Even as they consider the paradoxical properties of fire, its potential both for creativity and for destruction, the poems in this book burn with the intent to illuminate the objects of their contemplation. Open Fire conjures both the violent imperative of a firing squad, and the communal warmth radiating from a campfire. In persona and ekphrastic forms, Gorlin jimmies the lock of her identity to pull off daring acts of imaginative immersion and poetic ventriloquism as she adventures into the images of artists, and the lives of figures featured in the Bible, myth, literature, history, biography, fashion design, and current events. Imagine yourself as the apparition of the Virgin of Guadalupe, Leda with a surprising assessment of the swan, the World War II photographer Lee Miller in Hitler’s bathtub, the British fashionista Isabella Blow, and even Death itself mourning over the Covid epidemic.
New Hampshire Poet Laureate (2012-2019)
Deborah Gorlin lusts after thingness—even as she knows that its eerie emptiness will disenchant in the end. A wizard of description . . . she focuses her raw wonder on the real . . . until it’s revealed as if new. Poem after poem, the elations and elegies of Gorlin’s language melt in your mouth like hard candies.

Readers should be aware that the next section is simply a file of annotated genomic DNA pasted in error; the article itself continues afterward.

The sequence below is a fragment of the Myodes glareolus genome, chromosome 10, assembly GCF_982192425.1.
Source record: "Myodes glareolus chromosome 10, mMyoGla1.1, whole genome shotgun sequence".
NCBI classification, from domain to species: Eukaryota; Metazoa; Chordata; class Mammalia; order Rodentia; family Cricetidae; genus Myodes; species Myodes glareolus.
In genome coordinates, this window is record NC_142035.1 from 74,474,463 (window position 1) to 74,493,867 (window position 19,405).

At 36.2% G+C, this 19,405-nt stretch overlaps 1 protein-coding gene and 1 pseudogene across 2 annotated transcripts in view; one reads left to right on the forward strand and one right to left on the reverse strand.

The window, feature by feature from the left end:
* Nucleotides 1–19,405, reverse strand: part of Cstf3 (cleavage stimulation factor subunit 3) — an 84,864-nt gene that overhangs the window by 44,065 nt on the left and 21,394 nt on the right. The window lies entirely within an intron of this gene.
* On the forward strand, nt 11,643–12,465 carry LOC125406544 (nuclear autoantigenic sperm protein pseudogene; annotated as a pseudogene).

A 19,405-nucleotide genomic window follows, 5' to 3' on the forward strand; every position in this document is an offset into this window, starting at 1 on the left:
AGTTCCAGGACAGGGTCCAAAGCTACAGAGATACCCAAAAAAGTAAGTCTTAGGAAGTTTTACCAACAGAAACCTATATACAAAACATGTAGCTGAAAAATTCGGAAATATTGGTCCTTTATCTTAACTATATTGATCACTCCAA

Deborah Gorlin is the author of two previous books of poetry, BODILY COURSE, White Pine Poetry Press Prize, 1997, and LIFE OF THE GARMENT, Bauhan Publishing, winner of the 2014 May Sarton New Hampshire Poetry Prize. She has published in a wide range of journals including Poetry, American Poetry Review, Bomb, New England Review, Prairie Schooner, and Best Spiritual Writing 2000. Recent and forthcoming poems appear in Plume, On the Seawall, the Ekphrastic Review, Mass Poetry, the Hard Work of Hope, The Common, and Rumors, Secrets & Lies. Her lyric essay, Jack of All Trades, was published as a finalist in Calyx magazine’s 2022 Margarita Donnelly Prize for Prose Writing. Emeritus co-director of the Writing Program at Hampshire College, she served for many years as a poetry editor at The Massachusetts Review.